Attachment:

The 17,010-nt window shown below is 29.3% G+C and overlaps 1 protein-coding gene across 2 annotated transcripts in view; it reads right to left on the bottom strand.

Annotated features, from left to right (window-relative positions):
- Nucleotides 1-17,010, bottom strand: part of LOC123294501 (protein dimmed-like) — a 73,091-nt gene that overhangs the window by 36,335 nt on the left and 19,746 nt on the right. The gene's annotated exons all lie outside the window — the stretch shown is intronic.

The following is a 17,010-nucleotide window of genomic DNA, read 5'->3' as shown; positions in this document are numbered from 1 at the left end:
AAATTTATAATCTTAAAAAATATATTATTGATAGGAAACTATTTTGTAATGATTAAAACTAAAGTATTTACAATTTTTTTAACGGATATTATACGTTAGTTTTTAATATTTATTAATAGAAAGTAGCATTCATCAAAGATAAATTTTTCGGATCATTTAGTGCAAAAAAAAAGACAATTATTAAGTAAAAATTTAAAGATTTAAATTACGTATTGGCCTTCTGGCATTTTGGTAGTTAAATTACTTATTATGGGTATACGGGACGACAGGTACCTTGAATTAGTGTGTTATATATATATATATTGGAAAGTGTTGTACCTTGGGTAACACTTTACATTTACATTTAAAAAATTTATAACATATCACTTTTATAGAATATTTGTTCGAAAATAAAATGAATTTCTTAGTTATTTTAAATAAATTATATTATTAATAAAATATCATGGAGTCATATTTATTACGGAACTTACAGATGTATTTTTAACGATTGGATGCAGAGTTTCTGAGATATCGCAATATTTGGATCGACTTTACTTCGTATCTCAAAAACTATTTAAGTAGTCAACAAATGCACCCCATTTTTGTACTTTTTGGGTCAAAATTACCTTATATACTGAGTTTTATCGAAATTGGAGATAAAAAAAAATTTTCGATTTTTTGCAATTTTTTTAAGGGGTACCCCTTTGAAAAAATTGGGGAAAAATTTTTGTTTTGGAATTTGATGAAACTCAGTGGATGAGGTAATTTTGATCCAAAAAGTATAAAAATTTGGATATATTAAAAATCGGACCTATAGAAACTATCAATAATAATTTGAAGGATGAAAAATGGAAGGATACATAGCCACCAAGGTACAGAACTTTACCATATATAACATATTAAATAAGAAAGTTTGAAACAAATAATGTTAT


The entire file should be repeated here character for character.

The 17,010-nt window shown below is 29.3% G+C and overlaps 1 protein-coding gene across 2 annotated transcripts in view; it reads right to left on the bottom strand.

Annotated features, from left to right (window-relative positions):
- Nucleotides 1-17,010, bottom strand: part of LOC123294501 (protein dimmed-like) — a 73,091-nt gene that overhangs the window by 36,335 nt on the left and 19,746 nt on the right. The gene's annotated exons all lie outside the window — the stretch shown is intronic.

The following is a 17,010-nucleotide window of genomic DNA, read 5'->3' as shown; positions in this document are numbered from 1 at the left end:
AAATTTATAATCTTAAAAAATATATTATTGATAGGAAACTATTTTGTAATGATTAAAACTAAAGTATTTACAATTTTTTTAACGGATATTATACGTTAGTTTTTAATATTTATTAATAGAAAGTAGCATTCATCAAAGATAAATTTTTCGGATCATTTAGTGCAAAAAAAAAGACAATTATTAAGTAAAAATTTAAAGATTTAAATTACGTATTGGCCTTCTGGCATTTTGGTAGTTAAATTACTTATTATGGGTATACGGGACGACAGGTACCTTGAATTAGTGTGTTATATATATATATATTGGAAAGTGTTGTACCTTGGGTAACACTTTACATTTACATTTAAAAAATTTATAACATATCACTTTTATAGAATATTTGTTCGAAAATAAAATGAATTTCTTAGTTATTTTAAATAAATTATATTATTAATAAAATATCATGGAGTCATATTTATTACGGAACTTACAGATGTATTTTTAACGATTGGATGCAGAGTTTCTGAGATATCGCAATATTTGGATCGACTTTACTTCGTATCTCAAAAACTATTTAAGTAGTCAACAAATGCACCCCATTTTTGTACTTTTTGGGTCAAAATTACCTTATATACTGAGTTTTATCGAAATTGGAGATAAAAAAAAATTTTCGATTTTTTGCAATTTTTTTAAGGGGTACCCCTTTGAAAAAATTGGGGAAAAATTTTTGTTTTGGAATTTGATGAAACTCAGTGGATGAGGTAATTTTGATCCAAAAAGTATAAAAATTTGGATATATTAAAAATCGGACCTATAGAAACTATCAATAATAATTTGAAGGATGAAAAATGGAAGGATACATAGCCACCAAGGTACAGAACTTTACCATATATAACATATTAAATAAGAAAGTTTGAAACAAATAATGTTAT